An interesting debate at Donklephant about the existence of God. Not the usual stuff for that site, which is usually about separating the pressure of partisan politics from determining good public policy.
The question is whether reason and faith are incompatible. Ultimately, they are.
Faith is the assertion of the truth of a proposition in the absence of supporting evidence. Reason is the application of logic to evidence in order to ascertain the truth. Faith begins with truth and then disregards evidence. Reason begins with evidence and determines the truth from it, or not.
If the proposition is the existence of the supernatural, what we have is an absence of evidence. Granted, absence of evidence is not evidence of absence -- but in the absence of evidence, reason cannot lead us to any kind of conclusion and a hypothesis must be downgraded to a mere guess.
The proponent of a proposition is the one who bears the burden of proving its truth. It is not generally possible to prove a negative, so if an atheist offers the proposition, "God does not exist," that results in a logical parlor game with no end -- because God might be infinitely subtle, powerful, and knowledgeable, and therefore able to create and govern the universe in ways that defy the laws of physics (God being able to alter them at will) and therefore escape proof. Just as the "brain in the bottle" proposition is incapable of being disproven, so too is the existence of God. An intellectually honest atheist must admit that he cannot disprove God's existence.
However, a failure to disprove is not the same thing as proof. An atheist's failure to disprove the existence of God is no more meaningful than a phenomenologist's failure to disprove the "brain in a bottle" theory. (By the way, if the brain in the bottle -- who by definition must be you, Loyal Reader -- is the only conscious entity in existence, that means you are God, and God is delusional. a very happy ending to that story, is it?) So it does no good to the debate to say that an atheist can't disprove God's existence. That merely means that God might exist; it says nothing about the likelihood of God's existence. There could be a .00000001% chance of his existence, or a 99.9999999% chance of his existence, and we have no way of knowing from this parlor game where on that continuum the true probability lies. But the proposition of God's certain existence must be advanced by the theist or the debate ends there, inconclusively.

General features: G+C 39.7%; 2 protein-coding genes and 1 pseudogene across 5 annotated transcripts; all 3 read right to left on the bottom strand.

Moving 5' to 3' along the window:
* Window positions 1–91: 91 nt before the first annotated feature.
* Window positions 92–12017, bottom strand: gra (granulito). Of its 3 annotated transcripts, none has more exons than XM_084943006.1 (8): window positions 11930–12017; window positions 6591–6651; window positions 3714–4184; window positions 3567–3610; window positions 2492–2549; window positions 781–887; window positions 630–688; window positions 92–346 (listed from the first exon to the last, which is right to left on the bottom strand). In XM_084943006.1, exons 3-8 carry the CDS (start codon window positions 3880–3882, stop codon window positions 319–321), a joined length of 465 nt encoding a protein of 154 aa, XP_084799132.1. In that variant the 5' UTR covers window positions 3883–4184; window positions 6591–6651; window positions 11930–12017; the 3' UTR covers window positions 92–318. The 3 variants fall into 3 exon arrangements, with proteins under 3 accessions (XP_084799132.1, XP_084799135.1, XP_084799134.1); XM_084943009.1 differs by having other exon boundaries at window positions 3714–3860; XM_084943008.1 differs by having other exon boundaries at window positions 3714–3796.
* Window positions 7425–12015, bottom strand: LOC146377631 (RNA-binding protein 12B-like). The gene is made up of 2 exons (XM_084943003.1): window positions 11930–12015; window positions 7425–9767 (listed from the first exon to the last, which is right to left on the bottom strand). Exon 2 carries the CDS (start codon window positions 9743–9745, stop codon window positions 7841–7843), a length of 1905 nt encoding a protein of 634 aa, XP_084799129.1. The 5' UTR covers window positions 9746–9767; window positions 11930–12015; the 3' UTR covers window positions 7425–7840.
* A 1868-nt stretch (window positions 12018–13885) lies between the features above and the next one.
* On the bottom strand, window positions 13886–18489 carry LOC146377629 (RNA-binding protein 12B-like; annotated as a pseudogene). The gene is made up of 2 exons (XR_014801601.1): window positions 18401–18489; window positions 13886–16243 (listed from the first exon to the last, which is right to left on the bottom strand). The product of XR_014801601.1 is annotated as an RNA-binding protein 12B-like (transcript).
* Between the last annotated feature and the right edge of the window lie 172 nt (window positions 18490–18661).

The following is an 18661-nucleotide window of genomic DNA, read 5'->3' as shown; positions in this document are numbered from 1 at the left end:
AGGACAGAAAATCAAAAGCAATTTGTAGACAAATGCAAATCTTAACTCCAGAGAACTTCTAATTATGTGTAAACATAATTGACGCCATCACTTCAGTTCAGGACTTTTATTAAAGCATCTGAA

So, the burden shifts and now the theist says, "God exists." The honest atheist's response should not be, "No, he doesn't;" instead, it should be, "What's your proof?" If the theist's desire is to convince the atheist of the proof of the proposition, his response to that challenge can only be a citation of some fact that is objectively verifiable. The theist will either succeed or fail in offering such a fact.
In theory, if the theist could identify objectively verifiable facts that do demonstrate the existence of God, the theist has reasoned himself out of the realm of faith entirely. Now, do not need faith to know that my car is painted green or that my dog has once again eaten the toilet paper. I have evidence of these facts. Let's sidestep the problem of using sense evidence as reliable facts, please, as assume that indeed the car and the toilet paper and the dog do exist and that I am accurately sensing the existence of these things.
Doing this is that it renders God subject to objectively verifiable facts and evidence, and transforms God from a supernatural to a natural entity -- and thereby eliminating his divinity. So in objectively proving God's existence, the theist destroys God. Again, not a happy ending to the theist's struggle.
Conversely, if the theist's desire is to assert the true nature of religion, the theist avoids that debate entirely and replies to the atheist's demand for proof with a statement like, "God's existence is incapable of being proven. You just have to take it on faith." This the atheist will refuse to do and thus ends the debate. Neither the atheist nor the theist have changed their minds because neither has offered any reason for the other to do so.
The existence of God is simply not provable by use of reason. It can only be supported by faith. Faith and reason, although they can be partially reconciled through the use of sophistry, are ultimately incompatible. Accepting the existence of God is by definition not an act of reason. One's choice is whether to subliminate one's reason to one's emotional desire for God to exist, or not.
I choose "not."
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